One year of National Education Policy – Explained, pointwise


The launch of the National Education Policy 2020 marked remarkable progress in the area of education and learning. India has completed one year into the National Education Policy.

The pandemic has slowed the progress of NEP. The NEP is essentially about learning through observation, listening, exploring, experimenting, and asking questions. All of these are hands-on experiences and these aspects are missing in the online learning.

Ever since the announcement of the NEP, the government is focused on laying the foundation for its implementation. But, to fulfill the objectives of NEP, the government should bring in reforms at multiple levels.

About the National Education Policy

The NEP is based on the recommendations of Kasturirangan and T.S.R. Subramanian committees. NEP, 2020 lays emphasis on reforms in education at all levels from pre-primary to higher education. It aims to bring transformation to the education system of India in line with contemporary needs.

Major provisions of NEP

School education
  • Universalization of education by 2030 through 100% GER (Gross Enrollment Ratio) from pre-primary to secondary.
  • Open schooling system (no admission requirements like NIOS) for out-of-school children.
  • 5+3+3+4 curriculum system replacing existing 10+2 system.
  • Teaching in mother tongue up to class 5 with no imposition of any language.
Higher education
  • Broad-based, multi-disciplinary, holistic UG(Undergraduate) education with provisions of a flexible curriculum, integration of vocational educationmultiple entries and exit points with respective degrees, and also undergraduate programs in regional languages.
  • Academic bank of credits to enable transfers of credits between institutions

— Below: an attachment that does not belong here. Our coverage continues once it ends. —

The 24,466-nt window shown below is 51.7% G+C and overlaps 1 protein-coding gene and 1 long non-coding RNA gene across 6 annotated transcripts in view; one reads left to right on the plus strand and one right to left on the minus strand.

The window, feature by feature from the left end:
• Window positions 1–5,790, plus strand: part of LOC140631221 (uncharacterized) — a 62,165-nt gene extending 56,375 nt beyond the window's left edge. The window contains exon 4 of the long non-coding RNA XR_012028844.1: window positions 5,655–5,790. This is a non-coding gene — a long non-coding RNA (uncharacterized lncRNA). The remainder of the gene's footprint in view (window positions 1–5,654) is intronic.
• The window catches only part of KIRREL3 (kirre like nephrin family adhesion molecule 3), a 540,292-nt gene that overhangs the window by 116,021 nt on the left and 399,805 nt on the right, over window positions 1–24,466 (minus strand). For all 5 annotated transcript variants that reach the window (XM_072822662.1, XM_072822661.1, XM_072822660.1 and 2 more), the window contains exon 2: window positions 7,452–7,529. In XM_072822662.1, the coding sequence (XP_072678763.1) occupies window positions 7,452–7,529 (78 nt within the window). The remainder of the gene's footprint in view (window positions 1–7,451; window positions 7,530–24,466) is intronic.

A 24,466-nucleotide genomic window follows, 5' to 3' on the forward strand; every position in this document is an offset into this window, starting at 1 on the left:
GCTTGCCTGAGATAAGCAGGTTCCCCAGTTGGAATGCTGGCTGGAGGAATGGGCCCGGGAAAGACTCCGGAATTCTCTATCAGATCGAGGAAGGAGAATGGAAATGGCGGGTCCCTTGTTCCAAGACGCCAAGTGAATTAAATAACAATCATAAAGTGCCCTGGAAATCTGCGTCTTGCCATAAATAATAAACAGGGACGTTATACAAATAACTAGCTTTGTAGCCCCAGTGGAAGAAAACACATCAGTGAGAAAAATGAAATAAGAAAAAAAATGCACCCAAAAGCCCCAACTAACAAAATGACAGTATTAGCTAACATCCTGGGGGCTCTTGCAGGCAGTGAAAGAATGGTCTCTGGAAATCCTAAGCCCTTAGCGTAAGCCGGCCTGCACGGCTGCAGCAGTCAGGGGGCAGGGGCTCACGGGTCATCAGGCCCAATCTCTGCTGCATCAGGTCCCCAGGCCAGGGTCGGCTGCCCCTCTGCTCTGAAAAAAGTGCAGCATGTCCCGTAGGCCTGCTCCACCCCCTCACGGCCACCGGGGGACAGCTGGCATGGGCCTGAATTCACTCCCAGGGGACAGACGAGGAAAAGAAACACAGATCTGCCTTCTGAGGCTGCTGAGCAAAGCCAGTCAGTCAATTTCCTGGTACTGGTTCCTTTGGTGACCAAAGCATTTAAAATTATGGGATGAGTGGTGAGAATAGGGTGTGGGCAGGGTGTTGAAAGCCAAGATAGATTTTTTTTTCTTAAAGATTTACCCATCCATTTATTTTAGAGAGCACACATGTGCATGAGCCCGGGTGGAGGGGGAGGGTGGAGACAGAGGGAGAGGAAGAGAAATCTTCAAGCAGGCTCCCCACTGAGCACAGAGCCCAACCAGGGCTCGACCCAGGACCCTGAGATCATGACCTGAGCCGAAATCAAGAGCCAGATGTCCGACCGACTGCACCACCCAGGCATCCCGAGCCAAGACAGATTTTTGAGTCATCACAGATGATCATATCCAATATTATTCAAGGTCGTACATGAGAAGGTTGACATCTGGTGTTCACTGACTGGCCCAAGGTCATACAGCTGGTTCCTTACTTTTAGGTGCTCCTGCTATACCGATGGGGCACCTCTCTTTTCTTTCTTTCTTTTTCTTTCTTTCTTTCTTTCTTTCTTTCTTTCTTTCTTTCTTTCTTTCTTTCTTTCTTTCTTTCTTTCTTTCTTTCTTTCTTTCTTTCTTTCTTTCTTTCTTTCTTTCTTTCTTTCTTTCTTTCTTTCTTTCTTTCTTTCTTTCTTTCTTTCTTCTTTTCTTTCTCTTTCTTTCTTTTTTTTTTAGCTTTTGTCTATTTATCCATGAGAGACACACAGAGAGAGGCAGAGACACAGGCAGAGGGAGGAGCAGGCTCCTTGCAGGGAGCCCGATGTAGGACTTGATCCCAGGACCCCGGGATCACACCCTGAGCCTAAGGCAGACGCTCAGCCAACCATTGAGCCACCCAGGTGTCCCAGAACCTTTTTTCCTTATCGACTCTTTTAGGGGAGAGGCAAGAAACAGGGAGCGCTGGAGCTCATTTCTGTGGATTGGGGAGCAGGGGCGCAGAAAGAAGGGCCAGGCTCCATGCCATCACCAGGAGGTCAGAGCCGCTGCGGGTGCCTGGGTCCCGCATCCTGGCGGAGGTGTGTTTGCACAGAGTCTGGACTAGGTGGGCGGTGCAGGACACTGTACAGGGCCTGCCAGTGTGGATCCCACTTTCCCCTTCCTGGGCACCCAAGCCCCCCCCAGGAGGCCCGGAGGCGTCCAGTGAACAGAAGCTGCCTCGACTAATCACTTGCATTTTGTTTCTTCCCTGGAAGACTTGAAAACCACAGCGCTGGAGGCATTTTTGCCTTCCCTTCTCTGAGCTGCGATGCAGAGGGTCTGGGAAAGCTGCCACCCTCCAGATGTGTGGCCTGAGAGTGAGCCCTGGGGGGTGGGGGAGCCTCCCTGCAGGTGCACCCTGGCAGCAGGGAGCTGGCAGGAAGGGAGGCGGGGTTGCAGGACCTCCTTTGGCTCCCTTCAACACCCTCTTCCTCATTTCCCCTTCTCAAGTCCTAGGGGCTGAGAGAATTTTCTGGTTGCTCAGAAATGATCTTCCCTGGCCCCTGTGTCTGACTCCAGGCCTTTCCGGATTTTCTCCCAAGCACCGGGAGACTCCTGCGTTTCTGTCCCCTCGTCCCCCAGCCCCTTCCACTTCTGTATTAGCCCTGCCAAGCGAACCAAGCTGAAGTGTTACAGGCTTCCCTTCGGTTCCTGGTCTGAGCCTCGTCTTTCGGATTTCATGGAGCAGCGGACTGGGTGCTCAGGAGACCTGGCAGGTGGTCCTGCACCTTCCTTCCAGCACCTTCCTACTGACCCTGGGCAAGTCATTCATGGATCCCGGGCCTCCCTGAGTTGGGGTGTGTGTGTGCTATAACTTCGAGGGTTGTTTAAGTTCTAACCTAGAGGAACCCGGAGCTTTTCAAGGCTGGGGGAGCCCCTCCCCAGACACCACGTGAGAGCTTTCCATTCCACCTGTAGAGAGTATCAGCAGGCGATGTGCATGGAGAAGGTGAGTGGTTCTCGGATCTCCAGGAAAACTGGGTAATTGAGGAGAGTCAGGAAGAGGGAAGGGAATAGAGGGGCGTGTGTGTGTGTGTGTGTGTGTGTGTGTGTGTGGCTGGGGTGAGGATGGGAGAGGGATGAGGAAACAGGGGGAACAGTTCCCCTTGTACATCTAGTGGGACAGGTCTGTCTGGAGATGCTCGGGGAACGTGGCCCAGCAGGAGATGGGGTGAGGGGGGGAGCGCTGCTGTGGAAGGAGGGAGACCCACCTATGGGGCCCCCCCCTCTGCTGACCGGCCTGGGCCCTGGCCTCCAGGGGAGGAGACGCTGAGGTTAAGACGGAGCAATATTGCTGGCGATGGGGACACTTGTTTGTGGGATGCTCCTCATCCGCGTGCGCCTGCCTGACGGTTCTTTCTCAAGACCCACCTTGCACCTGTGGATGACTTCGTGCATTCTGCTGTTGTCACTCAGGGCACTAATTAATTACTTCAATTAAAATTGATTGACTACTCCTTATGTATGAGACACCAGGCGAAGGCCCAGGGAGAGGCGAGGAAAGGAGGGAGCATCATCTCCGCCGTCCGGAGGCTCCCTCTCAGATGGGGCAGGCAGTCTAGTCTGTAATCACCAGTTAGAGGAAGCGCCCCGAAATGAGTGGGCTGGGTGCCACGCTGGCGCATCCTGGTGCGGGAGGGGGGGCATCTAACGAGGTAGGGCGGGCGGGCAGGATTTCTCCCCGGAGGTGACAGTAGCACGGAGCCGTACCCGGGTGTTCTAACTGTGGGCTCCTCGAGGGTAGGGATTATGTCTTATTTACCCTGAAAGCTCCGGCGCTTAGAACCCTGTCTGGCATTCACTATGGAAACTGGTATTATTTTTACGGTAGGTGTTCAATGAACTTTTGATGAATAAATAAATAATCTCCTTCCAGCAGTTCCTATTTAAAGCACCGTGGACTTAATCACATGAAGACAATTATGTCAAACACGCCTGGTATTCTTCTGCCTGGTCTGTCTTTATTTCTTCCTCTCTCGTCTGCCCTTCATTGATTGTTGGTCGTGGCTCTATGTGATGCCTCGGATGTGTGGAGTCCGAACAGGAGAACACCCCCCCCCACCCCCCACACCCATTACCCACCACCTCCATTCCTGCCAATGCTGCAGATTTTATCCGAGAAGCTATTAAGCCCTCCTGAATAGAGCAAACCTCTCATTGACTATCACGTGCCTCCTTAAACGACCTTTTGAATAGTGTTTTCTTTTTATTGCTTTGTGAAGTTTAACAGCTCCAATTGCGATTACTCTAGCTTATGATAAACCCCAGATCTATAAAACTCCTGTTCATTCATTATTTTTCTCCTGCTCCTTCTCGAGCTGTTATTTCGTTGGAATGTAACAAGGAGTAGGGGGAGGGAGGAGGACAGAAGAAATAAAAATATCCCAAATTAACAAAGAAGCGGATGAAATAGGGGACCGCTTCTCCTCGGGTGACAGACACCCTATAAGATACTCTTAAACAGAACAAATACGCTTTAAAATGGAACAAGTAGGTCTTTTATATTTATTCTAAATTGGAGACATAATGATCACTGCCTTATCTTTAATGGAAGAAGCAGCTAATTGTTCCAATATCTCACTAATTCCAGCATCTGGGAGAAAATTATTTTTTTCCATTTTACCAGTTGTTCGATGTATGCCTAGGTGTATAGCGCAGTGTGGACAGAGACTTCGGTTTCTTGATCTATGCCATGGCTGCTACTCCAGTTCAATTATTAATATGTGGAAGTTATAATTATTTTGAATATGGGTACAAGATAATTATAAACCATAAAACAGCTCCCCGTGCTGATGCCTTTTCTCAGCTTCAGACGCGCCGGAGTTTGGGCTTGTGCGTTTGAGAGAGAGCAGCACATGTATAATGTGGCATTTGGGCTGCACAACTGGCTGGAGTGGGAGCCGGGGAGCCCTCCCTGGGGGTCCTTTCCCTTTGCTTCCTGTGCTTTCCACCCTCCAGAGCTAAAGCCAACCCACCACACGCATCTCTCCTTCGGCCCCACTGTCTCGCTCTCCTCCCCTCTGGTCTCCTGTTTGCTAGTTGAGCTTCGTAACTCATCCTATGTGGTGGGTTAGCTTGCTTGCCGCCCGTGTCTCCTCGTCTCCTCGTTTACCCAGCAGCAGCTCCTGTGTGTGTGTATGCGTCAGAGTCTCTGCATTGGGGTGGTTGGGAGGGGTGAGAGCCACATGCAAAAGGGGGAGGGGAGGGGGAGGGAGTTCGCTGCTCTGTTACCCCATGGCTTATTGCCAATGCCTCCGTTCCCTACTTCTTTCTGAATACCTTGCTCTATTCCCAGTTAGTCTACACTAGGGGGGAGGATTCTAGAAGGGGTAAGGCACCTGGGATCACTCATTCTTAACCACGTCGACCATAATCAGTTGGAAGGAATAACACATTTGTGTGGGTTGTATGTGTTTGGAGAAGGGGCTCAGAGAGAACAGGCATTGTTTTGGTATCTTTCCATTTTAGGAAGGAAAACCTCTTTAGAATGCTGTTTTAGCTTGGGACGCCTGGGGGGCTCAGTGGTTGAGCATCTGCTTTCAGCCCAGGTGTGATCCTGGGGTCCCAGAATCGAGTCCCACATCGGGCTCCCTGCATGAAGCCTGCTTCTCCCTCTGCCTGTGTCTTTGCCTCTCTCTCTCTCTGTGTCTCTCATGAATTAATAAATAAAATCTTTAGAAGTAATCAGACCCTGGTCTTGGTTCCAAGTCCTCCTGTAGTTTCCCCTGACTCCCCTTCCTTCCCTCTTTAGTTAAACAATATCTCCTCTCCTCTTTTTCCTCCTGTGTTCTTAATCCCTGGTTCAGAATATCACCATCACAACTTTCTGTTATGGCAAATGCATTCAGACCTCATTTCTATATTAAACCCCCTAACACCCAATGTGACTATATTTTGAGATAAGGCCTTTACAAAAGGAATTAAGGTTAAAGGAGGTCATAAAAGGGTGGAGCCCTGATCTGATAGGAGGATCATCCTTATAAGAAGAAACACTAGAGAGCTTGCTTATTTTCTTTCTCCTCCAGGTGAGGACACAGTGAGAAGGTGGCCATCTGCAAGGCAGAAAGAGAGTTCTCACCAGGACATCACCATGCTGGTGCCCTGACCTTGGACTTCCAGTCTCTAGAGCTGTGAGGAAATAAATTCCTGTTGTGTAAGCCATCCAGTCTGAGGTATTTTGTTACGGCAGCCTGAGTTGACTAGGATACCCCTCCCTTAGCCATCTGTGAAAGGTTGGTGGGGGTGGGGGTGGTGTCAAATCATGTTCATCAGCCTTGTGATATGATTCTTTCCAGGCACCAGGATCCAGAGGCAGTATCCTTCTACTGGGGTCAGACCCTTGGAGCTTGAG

• HECI (Higher education commission of India) as umbrella regulator except for legal and medical education.
  • Promotion of multilingualism in schools and colleges.
Read more: National Education Policy
Developments in one year of National Education Policy
  • National boards have tried during the Covid year to bring in some changes in classroom transactions connected with well-being, inclusive education, joyful learning, etc.
  • CBSE has worked to build training modules in order to steer the programs of the NEP through its active sahodaya school complexes, with a task force to oversee implementation.
  • The hubs of learning have been activated. Innovation ambassador programs are being created, which will help in strengthening the mentoring capacity where teachers are being trained on design thinking, innovations, etc. This will help create robust, smart future schools.
Planned initiatives under National Education Policy

On the first anniversary of the National Education Policy (NEP), the Centre decided to officially roll out some initiatives promised in the policy. This includes,

  1. The much expected Academic Bank of Credit will be rolled out for students in over 290 top institutions from the current academic year 2021-22 onwards
  2. All institutions in the top 100 of the National Institutional Ranking Framework as well as those who have achieved an A grade under the National Assessment and Accreditation Council will be allowed to participate in the credit transfer system.
    • Academic Bank of Credit will keep records of the academic credits of a student. It will not accept any credit course document directly from the students for any course they might be pursuing, but only from higher education institutes, who will have to make deposits in students’ accounts.